In recent years, large language models (LLMs) have revolutionized the field of natural language processing, enabling unprecedented zero-shot and few-shot learning capabilities. However, their deployment in real-world applications has been hindered by their immense computational demands. A single 175 billion parameter LLM necessitates a staggering 350GB of GPU memory and specialized infrastructure. With today’s state-of-the-art models boasting over 500 billion parameters, these requirements render LLMs inaccessible to many research teams, particularly those with low-latency performance needs.
To address this deployment challenge, researchers have turned to smaller specialized models, trained through either fine-tuning or distillation. Fine-tuning, while effective, relies on costly and time-consuming human-generated labels. Distillation, on the other hand, demands copious amounts of unlabeled data, which can be difficult to obtain.
In a groundbreaking study by a research team from Google and the University of Washington presented at ACL2023, the authors introduced “Distilling Step-by-Step,” a novel mechanism designed to mitigate the trade-off between model size and the cost of data collection. This innovative approach hinges on extracting informative natural language rationales, or intermediate reasoning steps, from LLMs. These rationales serve as additional, richer supervision in training smaller task-specific models alongside standard task labels.
The researchers outline a two-stage process for implementing Distilling Step-by-Step. First, they employ CoT prompting to extract rationales from an LLM, enabling the model to generate rationales for unseen inputs. Subsequently, these rationales are integrated into the training of small models using a multi-task learning framework, with task prefixes guiding the model’s differentiation between label prediction and rationale generation.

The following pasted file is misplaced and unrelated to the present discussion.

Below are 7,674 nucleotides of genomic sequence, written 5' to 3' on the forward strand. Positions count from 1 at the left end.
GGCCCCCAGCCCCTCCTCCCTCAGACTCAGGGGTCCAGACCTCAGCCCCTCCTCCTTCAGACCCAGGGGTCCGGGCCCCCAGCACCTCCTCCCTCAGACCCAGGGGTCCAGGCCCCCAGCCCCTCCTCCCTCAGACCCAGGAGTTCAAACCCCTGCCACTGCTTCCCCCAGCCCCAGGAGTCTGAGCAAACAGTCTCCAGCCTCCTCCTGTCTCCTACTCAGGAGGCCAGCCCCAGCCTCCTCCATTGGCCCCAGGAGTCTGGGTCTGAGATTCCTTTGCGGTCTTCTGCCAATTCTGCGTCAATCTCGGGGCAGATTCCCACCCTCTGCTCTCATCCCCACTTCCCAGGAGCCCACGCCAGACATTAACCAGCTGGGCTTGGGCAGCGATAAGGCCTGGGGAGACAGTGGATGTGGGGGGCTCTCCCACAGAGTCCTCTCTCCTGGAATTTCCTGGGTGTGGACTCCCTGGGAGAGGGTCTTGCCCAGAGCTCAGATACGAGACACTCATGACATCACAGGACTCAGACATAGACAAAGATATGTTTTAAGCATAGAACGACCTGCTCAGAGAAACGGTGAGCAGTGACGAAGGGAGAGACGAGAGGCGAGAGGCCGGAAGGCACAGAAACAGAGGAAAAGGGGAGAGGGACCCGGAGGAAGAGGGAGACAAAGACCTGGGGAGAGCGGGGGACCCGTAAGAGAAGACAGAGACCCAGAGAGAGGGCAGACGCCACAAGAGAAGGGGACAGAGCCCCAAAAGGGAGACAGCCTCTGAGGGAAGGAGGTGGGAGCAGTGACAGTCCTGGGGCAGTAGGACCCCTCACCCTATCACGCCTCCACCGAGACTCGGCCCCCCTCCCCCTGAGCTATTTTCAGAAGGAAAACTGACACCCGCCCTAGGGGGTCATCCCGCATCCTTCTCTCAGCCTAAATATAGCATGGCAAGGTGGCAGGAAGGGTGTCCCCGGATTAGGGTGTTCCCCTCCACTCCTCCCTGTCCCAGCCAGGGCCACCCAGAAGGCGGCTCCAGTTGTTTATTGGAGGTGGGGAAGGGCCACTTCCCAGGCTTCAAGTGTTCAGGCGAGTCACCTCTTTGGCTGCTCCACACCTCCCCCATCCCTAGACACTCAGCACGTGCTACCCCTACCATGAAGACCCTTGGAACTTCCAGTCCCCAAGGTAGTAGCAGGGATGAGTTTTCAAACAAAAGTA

In a series of experiments, a 540B parameter LLM was utilized, along with T5 models for task-specific downstream tasks. Distilling Step-by-Step exhibited remarkable performance gains with significantly reduced data requirements. For instance, on the e-SNLI dataset, the method outperformed standard fine-tuning with just 12.5% of the full dataset. Similar reductions in dataset size were observed across various NLP tasks, including ANLI, CQA, and SVAMP.
Furthermore, Distilling Step-by-Step achieved superior performance using considerably smaller model sizes compared to few-shot CoT-prompted LLMs. For instance, on the e-SNLI dataset, a 220M T5 model surpassed the performance of a 540B PaLM. On ANLI, a 770M T5 model outperformed a 540B PaLM by over 700 times, demonstrating the immense potential for efficiency gains.
Notably, Distilling Step-by-Step showcased its ability to outperform few-shot LLMs using significantly smaller models and less data. For instance, on ANLI, a 770M T5 model surpassed the performance of a 540B PaLM using only 80% of the full dataset, a feat unattainable through standard fine-tuning.
In conclusion, Distilling Step-by-Step presents a groundbreaking paradigm for training small, task-specific models. By extracting rationales from LLMs, this approach not only reduces the data required for model training but also enables the use of significantly smaller models. This innovative technique stands to revolutionize the field of natural language processing, making advanced language models more accessible and practical for a broader range of applications.
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Niharika is a Technical consulting intern at Marktechpost. She is a third year undergraduate, currently pursuing her B.Tech from Indian Institute of Technology(IIT), Kharagpur. She is a highly enthusiastic individual with a keen interest in Machine learning, Data science and AI and an avid reader of the latest developments in these fields.